S15 - Housekeeping
The maintenance of a tidy working environment is a significant control measure that helps to eliminate slip, trip and fall incidents in the workplace.
The Housekeeping Procedure covers all aspects of housekeeping including the identification, prevention and reduction of slips, trips and falls in the workplace.
The procedure outlines what to consider when undertaking a housekeeping risk assessment. It explains the duties of employees and gives some examples of housekeeping initiatives for consideration.
There is also a housekeeping checklist that can be modified for your site.
What is this?
This is a written procedure which covers all aspects of housekeeping including the identification, prevention and reduction of slips, trips and falls in the workplace. A PDF of the procedure is available to download (see attached), please use it in conjunction with the attached Checklist and Toolbox Talk.
What do we need to do?
The person responsible for implementing this procedure must ensure that:
- An initial risk assessment of housekeeping hazards is undertaken;
- All risk assessment findings are communicated back to the workforce;
- An action plan is developed detailing any recommendations raised in the assessment along with realistic timescales, and the personnel responsible for rectifying any improvements;
- A continuous review of site conditions is performed to monitor performance.
The risk assessment must:
- Cover all locations on the site including processing plants, haul roads, offices, canteens and workshops;
- Identify all unused, unwanted and unnecessary items that may present a slip, trip or fall hazard;
- Identify how the items that are being kept will be correctly stored (this could include designated storage areas, shadow boards for tools, racking and shelving);
- Identify areas of spillage, what controls can be implemented to stop the spillage at source, and how to deal with them immediately;
- Outline how the storage of oils and lubricants is to be carried out to minimise spillage incidents;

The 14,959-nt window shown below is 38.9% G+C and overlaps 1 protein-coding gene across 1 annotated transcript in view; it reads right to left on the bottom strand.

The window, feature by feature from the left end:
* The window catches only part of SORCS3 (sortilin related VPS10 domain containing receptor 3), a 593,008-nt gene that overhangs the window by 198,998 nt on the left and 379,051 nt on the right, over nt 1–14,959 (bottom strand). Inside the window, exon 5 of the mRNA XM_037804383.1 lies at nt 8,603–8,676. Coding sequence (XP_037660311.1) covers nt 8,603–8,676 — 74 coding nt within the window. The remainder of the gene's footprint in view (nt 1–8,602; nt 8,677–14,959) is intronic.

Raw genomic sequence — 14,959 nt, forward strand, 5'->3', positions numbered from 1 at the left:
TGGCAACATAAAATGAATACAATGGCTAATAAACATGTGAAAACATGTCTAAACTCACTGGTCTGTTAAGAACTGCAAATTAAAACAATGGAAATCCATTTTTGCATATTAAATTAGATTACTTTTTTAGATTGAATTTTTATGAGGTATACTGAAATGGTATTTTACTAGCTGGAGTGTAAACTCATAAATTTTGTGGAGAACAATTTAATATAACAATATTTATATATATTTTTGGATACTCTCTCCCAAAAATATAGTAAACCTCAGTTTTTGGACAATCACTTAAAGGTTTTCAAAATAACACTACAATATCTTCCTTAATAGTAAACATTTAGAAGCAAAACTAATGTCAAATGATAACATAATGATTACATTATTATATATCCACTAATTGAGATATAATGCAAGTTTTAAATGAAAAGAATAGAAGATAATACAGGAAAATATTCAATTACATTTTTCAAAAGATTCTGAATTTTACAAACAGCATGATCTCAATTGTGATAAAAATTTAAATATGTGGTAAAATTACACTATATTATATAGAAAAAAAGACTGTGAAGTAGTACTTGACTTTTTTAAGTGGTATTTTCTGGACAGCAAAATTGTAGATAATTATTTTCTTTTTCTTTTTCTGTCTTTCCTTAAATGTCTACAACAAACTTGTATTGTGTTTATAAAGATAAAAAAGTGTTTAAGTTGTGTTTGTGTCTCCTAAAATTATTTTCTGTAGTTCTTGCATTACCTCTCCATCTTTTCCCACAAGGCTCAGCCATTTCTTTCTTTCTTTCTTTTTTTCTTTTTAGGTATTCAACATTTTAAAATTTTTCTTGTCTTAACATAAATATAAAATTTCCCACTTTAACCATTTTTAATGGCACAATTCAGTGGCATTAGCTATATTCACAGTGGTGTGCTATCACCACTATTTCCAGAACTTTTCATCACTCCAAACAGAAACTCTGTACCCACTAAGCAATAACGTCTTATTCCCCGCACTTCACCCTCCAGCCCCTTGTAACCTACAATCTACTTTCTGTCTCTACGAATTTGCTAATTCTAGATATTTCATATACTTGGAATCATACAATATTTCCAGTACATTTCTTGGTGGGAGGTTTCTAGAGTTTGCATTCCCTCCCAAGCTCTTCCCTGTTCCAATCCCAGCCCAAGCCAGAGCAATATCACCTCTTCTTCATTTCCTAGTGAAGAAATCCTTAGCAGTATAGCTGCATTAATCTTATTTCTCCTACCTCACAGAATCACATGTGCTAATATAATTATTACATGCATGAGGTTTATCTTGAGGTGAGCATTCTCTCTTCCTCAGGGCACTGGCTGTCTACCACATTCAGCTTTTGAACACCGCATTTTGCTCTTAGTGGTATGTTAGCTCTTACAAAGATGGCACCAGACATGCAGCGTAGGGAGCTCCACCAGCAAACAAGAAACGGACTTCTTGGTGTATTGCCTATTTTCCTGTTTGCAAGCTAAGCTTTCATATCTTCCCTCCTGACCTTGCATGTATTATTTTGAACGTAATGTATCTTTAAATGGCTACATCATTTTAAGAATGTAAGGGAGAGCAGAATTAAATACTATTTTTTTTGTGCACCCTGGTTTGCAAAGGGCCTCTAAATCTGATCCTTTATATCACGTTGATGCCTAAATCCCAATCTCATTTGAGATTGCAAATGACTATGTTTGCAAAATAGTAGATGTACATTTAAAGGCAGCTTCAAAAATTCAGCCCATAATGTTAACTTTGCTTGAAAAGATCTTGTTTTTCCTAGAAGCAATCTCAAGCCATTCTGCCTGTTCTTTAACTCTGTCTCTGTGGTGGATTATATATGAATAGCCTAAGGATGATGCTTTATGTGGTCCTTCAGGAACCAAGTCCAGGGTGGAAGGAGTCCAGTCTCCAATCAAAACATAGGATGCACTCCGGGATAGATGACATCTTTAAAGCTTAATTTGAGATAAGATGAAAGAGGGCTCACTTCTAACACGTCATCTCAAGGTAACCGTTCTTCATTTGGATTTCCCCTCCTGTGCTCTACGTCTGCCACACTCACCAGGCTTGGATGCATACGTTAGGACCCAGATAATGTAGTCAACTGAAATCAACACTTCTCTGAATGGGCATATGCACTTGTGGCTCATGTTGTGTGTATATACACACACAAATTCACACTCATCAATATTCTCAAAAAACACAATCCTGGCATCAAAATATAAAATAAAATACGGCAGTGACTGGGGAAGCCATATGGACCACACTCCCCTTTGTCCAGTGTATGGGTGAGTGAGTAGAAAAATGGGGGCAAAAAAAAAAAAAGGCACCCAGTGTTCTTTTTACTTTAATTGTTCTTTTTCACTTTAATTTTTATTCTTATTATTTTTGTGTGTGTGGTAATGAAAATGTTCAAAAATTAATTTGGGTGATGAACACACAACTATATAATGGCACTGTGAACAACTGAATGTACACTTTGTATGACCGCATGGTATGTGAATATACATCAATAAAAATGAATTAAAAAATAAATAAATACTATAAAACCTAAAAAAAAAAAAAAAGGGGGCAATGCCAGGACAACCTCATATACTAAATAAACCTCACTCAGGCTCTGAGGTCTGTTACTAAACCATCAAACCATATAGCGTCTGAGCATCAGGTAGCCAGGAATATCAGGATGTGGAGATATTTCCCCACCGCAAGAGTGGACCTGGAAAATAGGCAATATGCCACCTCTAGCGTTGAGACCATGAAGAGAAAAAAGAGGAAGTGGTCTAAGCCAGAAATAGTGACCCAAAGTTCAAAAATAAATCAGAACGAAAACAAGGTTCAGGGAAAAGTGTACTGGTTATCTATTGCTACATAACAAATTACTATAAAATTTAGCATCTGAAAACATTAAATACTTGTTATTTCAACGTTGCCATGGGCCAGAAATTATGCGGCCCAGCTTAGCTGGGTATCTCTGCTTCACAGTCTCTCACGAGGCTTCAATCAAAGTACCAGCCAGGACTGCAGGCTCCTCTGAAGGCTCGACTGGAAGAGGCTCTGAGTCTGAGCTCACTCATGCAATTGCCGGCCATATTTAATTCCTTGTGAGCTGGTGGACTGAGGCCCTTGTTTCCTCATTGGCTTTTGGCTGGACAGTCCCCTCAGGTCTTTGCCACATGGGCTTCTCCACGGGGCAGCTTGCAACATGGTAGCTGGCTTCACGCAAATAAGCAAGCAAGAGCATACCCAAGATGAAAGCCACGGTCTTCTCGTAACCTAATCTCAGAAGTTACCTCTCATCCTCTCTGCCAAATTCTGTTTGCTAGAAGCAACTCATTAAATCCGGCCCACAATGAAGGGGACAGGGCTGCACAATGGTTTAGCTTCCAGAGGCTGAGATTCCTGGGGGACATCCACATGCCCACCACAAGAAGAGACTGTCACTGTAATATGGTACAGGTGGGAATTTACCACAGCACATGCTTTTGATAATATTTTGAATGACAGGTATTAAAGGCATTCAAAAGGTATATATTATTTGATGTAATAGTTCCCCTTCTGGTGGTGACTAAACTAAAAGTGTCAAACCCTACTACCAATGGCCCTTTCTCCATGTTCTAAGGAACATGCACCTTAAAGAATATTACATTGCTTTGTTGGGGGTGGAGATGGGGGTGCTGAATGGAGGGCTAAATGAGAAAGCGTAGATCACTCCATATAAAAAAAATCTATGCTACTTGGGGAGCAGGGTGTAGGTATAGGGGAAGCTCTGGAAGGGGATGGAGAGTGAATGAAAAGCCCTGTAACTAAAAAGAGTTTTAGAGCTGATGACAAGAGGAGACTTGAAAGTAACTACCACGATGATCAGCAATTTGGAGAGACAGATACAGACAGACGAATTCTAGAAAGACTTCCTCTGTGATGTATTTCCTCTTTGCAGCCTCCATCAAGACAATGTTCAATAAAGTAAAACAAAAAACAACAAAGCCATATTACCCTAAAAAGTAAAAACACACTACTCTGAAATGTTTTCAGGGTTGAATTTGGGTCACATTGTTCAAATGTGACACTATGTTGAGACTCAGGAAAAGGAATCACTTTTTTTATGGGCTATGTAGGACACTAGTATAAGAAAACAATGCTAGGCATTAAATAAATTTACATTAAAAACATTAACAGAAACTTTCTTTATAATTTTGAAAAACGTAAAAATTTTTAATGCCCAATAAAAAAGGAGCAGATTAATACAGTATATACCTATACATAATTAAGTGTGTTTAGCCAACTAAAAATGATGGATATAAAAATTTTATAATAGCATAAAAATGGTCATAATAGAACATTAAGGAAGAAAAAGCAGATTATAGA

- Result in a housekeeping action plan for the site.
What information needs to be given to employees?
The responsible manager must ensure that employees are made aware of the following:
- The findings that have been identified through a risk assessment;
- The control measures required to minimise the risk of housekeeping issues within the workplace;
- The results of any site housekeeping inspections (these can be displayed on the site notice board).
Note: Make sure information is communicated in such a way that employees can be expected to understand (for example you might need to make special arrangements if the employee does not understand English or cannot read). Responsible managers have a duty to make contractors and visitors aware of housekeeping standards.
What do employees have to do?
- Co-operate to ensure that the standard of housekeeping is maintained to a high level;
- Notify management of housekeeping issues in the work environment.
Should changes to plant, equipment or significant process occur, a re-assessment should be considered. If it appears that nothing has changed, a review of the assessment must not be left for more than two years.
Note: A review does not necessarily mean a re-assessment.
- Health and Safety at Work Act 1974
- Workplace (Health, Safety and Welfare) Regulations
- Housekeeping checklist H&SHK01
This workplace procedure forms part of a Health & Safety Risk Management System for employers in the quarrying industry. The procedures, which cover a wide range of workplace risks and hazards, can be viewed here